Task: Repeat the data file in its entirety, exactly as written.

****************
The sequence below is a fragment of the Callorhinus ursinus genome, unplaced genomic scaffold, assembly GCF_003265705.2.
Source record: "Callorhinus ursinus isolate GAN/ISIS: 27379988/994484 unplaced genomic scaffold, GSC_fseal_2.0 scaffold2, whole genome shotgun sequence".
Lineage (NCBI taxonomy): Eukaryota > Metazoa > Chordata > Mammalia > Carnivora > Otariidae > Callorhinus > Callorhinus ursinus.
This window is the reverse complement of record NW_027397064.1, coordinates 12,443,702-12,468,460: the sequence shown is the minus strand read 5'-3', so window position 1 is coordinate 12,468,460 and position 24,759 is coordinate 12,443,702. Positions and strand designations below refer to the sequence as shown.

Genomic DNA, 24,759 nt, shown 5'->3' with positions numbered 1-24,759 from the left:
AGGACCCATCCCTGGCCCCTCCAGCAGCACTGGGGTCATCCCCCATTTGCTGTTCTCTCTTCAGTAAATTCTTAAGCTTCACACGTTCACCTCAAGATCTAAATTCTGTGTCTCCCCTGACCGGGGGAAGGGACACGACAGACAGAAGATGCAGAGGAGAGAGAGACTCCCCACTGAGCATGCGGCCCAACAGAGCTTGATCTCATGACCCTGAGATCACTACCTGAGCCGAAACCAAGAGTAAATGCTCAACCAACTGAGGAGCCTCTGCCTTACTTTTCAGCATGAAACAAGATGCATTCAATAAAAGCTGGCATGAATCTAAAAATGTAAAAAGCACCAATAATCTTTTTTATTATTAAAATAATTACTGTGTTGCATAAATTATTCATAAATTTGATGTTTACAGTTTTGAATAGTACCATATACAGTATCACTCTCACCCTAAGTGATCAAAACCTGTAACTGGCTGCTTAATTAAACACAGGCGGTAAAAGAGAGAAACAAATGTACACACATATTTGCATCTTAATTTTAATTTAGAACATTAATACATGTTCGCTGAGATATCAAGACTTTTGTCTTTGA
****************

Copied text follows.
The sequence below is a fragment of the Callorhinus ursinus genome, unplaced genomic scaffold, assembly GCF_003265705.2.
Source record: "Callorhinus ursinus isolate GAN/ISIS: 27379988/994484 unplaced genomic scaffold, GSC_fseal_2.0 scaffold2, whole genome shotgun sequence".
Lineage (NCBI taxonomy): Eukaryota > Metazoa > Chordata > Mammalia > Carnivora > Otariidae > Callorhinus > Callorhinus ursinus.
This window is the reverse complement of record NW_027397064.1, coordinates 12,443,702-12,468,460: the sequence shown is the minus strand read 5'-3', so window position 1 is coordinate 12,468,460 and position 24,759 is coordinate 12,443,702. Positions and strand designations below refer to the sequence as shown.

Genomic DNA, 24,759 nt, shown 5'->3' with positions numbered 1-24,759 from the left:
AGGACCCATCCCTGGCCCCTCCAGCAGCACTGGGGTCATCCCCCATTTGCTGTTCTCTCTTCAGTAAATTCTTAAGCTTCACACGTTCACCTCAAGATCTAAATTCTGTGTCTCCCCTGACCGGGGGAAGGGACACGACAGACAGAAGATGCAGAGGAGAGAGAGACTCCCCACTGAGCATGCGGCCCAACAGAGCTTGATCTCATGACCCTGAGATCACTACCTGAGCCGAAACCAAGAGTAAATGCTCAACCAACTGAGGAGCCTCTGCCTTACTTTTCAGCATGAAACAAGATGCATTCAATAAAAGCTGGCATGAATCTAAAAATGTAAAAAGCACCAATAATCTTTTTTATTATTAAAATAATTACTGTGTTGCATAAATTATTCATAAATTTGATGTTTACAGTTTTGAATAGTACCATATACAGTATCACTCTCACCCTAAGTGATCAAAACCTGTAACTGGCTGCTTAATTAAACACAGGCGGTAAAAGAGAGAAACAAATGTACACACATATTTGCATCTTAATTTTAATTTAGAACATTAATACATGTTCGCTGAGATATCAAGACTTTTGTCTTTGA